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stop in Guam, which is unfortunate, for a possible commerce is the greatest inducement to production. The well-to-do natives have had in mind the starting of a schooner line to Manila. The Philippine tariff on Guam products was revoked last year, which offers an inducement for such a line. It could no doubt be made to pay; but while there is sufficient capital, the natives have no initiative or organizing capacity. They have had no way to learn.

The former station ship made quarterly health and commercial trips to Japan, China, and the Philippines. She was taken away during the war and has not been returned as yet. These trips were of the greatest value in many ways, not the least of which was the stimulation of commerce, and indirectly of production. She should be returned directly, as no work she is now engaged in can be any more important than her services in Guam.'

While copra is established, and has many advantages as a money crop, there are many other possibilities. Coffee is one of the most promising. It thrives in all localities on the island, and with a minimum of care. It is also of a very high grade. Not all the berries grown are even picked at present, but only enough for current use. Were there a market the yield could be largely increased. Lemons also are a possibility. They are of an excellent quality and would sell readily in Manila. These few items are mentioned, but almost all varieties of tropical fruits and vegetables grow in Guam.

Of possible industries, basketry and weaving are beginning to take a prominent place. There have been two teachers on the island for a couple of years, loaned by the Philippine department of education, who have stimulated much interest in this direction, as also in lace making. There are many native fibers on the island which supply unlimited material for these industries.

In conclusion, it may be said that Guam can be made self-sustaining, and can in fact support a much larger population than exists at present on the island. And the measures now in effect, modified from time to time as necessary, and supplemented by such wise provisions as experience may dictate, will certainly produce the desired result. It will then be possible to utilize Guam in such way as may appear desirable, or to leave it to the peaceful enjoyment of its own inhabitants, undismayed by typhoons and the absence of imported food.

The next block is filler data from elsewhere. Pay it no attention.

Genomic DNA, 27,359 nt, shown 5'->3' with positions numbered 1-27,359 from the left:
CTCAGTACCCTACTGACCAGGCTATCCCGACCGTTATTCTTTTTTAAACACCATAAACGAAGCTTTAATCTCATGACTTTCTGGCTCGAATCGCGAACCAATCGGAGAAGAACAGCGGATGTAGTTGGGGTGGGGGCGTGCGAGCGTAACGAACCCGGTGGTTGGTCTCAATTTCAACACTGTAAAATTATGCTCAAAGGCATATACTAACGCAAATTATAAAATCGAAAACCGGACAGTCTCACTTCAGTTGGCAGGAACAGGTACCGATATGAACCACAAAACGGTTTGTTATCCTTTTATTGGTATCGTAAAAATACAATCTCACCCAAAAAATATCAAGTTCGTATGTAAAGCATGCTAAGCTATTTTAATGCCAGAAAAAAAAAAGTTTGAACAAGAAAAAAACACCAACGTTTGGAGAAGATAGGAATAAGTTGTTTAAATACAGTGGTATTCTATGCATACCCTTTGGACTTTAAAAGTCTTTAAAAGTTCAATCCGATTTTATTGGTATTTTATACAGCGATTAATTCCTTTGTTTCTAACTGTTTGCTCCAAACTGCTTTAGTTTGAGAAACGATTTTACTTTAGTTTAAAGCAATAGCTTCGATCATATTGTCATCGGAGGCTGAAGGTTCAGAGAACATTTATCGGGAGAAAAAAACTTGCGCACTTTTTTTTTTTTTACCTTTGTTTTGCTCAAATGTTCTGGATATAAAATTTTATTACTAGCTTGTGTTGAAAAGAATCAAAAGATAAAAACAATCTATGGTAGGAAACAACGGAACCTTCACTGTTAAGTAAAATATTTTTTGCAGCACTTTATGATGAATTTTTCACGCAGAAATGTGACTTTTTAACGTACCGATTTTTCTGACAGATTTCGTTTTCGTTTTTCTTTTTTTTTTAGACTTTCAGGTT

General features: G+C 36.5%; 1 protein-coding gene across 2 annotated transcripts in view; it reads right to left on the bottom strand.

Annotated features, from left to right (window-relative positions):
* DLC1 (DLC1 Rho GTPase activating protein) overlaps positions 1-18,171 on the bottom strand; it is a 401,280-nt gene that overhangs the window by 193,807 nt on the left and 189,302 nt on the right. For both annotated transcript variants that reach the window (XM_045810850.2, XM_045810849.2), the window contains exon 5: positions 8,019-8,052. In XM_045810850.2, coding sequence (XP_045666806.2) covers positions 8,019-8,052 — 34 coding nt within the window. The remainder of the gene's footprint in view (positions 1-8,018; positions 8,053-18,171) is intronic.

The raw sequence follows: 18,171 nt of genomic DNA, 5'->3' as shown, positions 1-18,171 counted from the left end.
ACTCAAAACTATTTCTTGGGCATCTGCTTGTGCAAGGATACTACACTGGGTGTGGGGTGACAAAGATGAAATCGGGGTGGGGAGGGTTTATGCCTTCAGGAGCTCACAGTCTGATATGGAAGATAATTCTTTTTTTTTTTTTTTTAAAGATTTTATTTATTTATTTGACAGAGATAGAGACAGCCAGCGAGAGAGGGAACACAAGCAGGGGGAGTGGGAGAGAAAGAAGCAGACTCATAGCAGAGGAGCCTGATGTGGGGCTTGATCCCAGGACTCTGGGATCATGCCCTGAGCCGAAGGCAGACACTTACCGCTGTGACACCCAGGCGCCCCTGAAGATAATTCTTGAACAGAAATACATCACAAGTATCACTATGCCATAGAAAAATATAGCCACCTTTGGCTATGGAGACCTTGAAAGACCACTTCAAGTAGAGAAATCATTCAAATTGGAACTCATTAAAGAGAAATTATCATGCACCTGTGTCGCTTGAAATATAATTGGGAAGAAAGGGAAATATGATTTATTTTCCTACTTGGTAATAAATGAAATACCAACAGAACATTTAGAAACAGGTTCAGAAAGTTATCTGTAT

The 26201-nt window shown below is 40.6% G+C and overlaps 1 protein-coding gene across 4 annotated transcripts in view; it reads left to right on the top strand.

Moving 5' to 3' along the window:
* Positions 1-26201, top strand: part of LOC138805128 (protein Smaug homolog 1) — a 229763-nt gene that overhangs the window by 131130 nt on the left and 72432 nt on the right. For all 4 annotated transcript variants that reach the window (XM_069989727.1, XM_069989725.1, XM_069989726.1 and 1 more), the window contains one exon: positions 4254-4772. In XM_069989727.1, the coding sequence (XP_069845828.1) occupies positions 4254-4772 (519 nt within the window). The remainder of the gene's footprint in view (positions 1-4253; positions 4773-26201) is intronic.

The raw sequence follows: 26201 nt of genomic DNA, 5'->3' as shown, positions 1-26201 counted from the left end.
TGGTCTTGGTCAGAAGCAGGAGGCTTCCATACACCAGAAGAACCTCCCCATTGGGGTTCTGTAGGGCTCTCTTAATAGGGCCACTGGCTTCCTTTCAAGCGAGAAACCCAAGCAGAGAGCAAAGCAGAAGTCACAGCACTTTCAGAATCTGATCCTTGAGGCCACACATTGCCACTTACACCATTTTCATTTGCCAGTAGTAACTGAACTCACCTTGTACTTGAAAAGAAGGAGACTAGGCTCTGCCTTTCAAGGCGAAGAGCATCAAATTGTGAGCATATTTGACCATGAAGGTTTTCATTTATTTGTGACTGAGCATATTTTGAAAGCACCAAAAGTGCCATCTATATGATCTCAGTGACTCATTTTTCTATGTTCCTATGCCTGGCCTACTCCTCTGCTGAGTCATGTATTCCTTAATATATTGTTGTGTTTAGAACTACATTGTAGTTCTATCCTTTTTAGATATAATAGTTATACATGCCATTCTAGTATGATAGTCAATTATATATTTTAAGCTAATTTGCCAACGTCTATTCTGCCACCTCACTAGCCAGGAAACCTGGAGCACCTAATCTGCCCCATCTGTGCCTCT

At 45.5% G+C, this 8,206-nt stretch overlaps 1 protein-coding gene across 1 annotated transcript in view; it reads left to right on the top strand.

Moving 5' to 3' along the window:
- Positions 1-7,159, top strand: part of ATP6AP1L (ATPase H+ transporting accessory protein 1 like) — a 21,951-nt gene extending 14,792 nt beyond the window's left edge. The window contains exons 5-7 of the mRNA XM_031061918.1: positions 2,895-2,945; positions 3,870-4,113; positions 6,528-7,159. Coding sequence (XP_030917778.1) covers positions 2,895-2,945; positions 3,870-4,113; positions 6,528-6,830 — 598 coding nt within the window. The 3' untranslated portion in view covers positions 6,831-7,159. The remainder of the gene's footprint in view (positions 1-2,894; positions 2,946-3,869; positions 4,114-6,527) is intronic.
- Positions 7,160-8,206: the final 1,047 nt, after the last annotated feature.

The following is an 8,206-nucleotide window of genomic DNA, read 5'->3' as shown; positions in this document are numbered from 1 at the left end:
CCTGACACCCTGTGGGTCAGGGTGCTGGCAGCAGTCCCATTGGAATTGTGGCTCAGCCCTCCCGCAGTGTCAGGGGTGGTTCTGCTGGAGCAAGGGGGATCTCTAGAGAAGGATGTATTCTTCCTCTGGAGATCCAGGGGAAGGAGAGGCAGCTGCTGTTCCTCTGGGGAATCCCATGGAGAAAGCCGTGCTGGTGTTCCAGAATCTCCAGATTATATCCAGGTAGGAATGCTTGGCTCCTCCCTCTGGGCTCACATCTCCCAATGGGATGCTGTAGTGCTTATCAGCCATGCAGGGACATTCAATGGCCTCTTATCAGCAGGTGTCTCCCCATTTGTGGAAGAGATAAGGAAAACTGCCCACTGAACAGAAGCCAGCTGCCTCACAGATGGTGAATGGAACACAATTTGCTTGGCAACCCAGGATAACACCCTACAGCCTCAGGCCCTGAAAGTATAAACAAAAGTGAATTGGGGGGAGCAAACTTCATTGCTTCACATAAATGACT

"Her return has been ordered.

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By Lieut. COMMANDER R. R. MANN, U. S. Navy

Officers spend much time in perfecting themselves in deep sea navigation where the ship is not endangered, but do not always acquire the maximum knowledge available before piloting into port where the danger really exists. Recent courts-martial have proven this fault. To gain this knowledge it is necessary to study all data possible and the best method of study is to work on the charts themselves, preparing them for use. A very simple method of chart preparation, and therefore study, used with success on the Asiatic Station and in the Mediterranean in entering unfa miliar ports is here described.

Ist. Be sure that all navigational books and charts are correct to date by the latest hydrographic bulletins and notices to mariners.

2d. Look up chart catalogue and pick out all charts for that vicinity which can possibly be of use.

3d. Mark the landfall chart (smallest scale) No. 1, the next to be used No. 2, the next No. 3, etc., down to the largest scale chart which will necessarily be the harbor chart.

4th. On No. i chart draw a rectangle, preferably in blue pencil, showing the limits of No. 2 chart. On No. 2 chart draw a rectangle showing the limits of No. 3 chart, etc., down to the largest scale chart. Mark the rectangle with the number corresponding to that chart for reference. The charts are now numbered consecutively so the next largest scale chart available can be immediately used when the ship's position comes into that rectangle.

5th. Now look up light lists and check radius of visibility of lights with radius given on the chart. With a compass draw circles of visibility adding distance the light itself, not the glare, can be seen due to your own height over 15 feet as indicated in Table 14, Bowditch.

6th. Next lay off sectors of visibility through which lights can be seen as given by the light lists, keeping in mind the heights of

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